Researcher Hacks into Credit Card Magnetic Strips

RFID security guru releases a test program that can read chip and PIN credit cards using the EMV standard.

WASHINGTON - Personally identifiable information baked into the magnetic strip on your credit card can be easily hijacked by hackers using lightweight tools, according to a warning from RFID security guru Adam Laurie.
At the Black Hat DC briefings here, Laurie announced the release of, a test program created to read chip and PIN credit cards using the EMV standard.
EMV, named for the three companies that developed the standard - Europay, MasterCard and VISA - handles authentication of credit and debit card payments.
Laurie, who works as chief security officer and director of U.K.-based The Bunker Secure Hosting Ltd., plans to integrate into the RFIDIOt, the popular open-source python library for exploring RFID devices.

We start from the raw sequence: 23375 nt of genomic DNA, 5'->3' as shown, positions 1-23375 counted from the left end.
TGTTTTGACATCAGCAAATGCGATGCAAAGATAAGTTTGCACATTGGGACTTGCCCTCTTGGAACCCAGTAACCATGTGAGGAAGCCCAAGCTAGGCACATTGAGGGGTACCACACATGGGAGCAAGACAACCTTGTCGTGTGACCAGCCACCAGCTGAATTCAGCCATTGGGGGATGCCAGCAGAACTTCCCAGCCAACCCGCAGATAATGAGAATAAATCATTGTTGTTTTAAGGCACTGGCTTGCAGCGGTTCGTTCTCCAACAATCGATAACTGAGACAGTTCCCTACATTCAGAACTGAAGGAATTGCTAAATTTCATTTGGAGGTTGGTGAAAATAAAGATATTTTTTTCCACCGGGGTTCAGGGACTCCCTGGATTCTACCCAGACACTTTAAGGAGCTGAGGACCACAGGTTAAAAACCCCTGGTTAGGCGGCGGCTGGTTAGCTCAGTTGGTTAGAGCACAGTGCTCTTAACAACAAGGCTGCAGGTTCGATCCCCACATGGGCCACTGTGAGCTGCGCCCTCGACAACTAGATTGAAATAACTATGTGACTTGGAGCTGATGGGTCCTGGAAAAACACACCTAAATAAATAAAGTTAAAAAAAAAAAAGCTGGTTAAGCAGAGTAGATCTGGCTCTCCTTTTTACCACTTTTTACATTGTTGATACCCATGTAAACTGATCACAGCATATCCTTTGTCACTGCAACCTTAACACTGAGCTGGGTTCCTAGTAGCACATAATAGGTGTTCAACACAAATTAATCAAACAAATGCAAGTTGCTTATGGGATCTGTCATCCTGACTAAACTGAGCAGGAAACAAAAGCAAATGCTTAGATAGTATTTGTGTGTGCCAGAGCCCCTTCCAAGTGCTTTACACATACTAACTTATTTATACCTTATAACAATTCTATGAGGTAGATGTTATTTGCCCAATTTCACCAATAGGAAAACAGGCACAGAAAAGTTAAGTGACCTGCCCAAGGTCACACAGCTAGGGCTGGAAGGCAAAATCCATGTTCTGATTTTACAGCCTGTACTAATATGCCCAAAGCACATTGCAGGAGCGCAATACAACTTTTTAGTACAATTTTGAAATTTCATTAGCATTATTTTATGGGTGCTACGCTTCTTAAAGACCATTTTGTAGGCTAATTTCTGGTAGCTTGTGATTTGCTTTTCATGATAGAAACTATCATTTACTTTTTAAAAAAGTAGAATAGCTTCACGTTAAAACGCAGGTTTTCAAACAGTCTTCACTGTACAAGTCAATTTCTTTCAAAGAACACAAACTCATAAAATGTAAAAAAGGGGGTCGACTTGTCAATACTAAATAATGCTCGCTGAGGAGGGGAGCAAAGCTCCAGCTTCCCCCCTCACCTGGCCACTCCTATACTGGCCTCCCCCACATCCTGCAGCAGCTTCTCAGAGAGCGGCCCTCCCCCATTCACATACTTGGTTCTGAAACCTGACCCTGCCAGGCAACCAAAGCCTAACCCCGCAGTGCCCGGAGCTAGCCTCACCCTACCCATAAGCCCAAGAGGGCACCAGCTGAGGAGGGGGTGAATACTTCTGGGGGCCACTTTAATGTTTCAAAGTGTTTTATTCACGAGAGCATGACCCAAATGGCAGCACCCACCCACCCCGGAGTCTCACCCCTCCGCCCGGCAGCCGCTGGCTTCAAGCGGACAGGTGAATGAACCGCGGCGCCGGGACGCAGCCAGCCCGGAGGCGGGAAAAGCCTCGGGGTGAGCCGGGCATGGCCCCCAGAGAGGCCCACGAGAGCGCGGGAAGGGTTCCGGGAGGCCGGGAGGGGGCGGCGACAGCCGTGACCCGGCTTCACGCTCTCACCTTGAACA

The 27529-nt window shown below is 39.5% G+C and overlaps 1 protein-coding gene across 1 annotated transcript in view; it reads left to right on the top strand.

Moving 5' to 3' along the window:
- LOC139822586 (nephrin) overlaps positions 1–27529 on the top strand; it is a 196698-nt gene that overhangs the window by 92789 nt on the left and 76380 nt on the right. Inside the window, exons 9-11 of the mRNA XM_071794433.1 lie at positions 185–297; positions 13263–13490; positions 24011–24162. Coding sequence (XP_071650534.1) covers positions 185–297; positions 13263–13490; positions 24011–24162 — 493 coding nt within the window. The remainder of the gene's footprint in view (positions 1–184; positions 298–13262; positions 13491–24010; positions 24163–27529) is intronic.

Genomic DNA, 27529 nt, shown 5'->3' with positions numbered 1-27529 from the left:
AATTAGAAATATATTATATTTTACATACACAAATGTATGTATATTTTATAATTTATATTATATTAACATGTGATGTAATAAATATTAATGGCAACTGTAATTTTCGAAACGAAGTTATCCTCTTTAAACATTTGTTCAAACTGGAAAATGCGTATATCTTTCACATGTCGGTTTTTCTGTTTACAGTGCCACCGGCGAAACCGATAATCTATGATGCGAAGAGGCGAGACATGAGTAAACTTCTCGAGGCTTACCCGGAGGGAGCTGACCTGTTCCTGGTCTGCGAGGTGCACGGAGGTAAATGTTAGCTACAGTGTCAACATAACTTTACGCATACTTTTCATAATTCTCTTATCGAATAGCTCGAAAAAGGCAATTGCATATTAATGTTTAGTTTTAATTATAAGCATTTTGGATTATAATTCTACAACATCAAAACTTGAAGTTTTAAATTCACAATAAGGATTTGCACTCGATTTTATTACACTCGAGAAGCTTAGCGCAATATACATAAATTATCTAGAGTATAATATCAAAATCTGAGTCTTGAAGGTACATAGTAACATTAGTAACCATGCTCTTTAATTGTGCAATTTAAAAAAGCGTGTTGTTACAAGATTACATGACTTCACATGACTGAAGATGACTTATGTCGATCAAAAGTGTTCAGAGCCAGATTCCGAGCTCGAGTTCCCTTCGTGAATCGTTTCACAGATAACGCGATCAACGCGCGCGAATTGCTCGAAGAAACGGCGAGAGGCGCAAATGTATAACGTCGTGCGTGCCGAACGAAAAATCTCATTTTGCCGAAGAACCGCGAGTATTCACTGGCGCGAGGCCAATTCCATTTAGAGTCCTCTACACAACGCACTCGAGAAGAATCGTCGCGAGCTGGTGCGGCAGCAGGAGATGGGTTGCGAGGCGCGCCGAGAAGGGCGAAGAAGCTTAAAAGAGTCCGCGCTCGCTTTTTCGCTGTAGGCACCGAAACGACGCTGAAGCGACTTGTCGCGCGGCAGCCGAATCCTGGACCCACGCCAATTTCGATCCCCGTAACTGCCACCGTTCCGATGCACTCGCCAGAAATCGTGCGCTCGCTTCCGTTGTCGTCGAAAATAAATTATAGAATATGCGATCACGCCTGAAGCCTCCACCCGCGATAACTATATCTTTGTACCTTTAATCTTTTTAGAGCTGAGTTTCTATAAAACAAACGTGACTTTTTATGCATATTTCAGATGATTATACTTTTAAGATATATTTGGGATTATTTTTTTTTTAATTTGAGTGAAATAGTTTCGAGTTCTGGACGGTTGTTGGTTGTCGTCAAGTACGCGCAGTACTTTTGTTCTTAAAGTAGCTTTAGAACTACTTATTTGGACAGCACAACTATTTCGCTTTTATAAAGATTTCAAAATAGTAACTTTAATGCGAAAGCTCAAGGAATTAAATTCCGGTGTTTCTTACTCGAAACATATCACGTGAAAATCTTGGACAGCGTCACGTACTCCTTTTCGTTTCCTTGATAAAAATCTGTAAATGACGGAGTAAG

The early version of only works with PC/SC readers, Laurie said during a Black Hat demo. However, it does support both the physical chip and RFID interfaces, meaning that AmEx Expresspay and MasterCard PayPass can be easily hacked.
He said the tool can be used to hijack sensitive information off the magnet strip, including the card owner's name, the primary credit card account number and other identifiable account information.
Using this data, a malicious attacker can use existing tools to clone the hacked credit card, he said.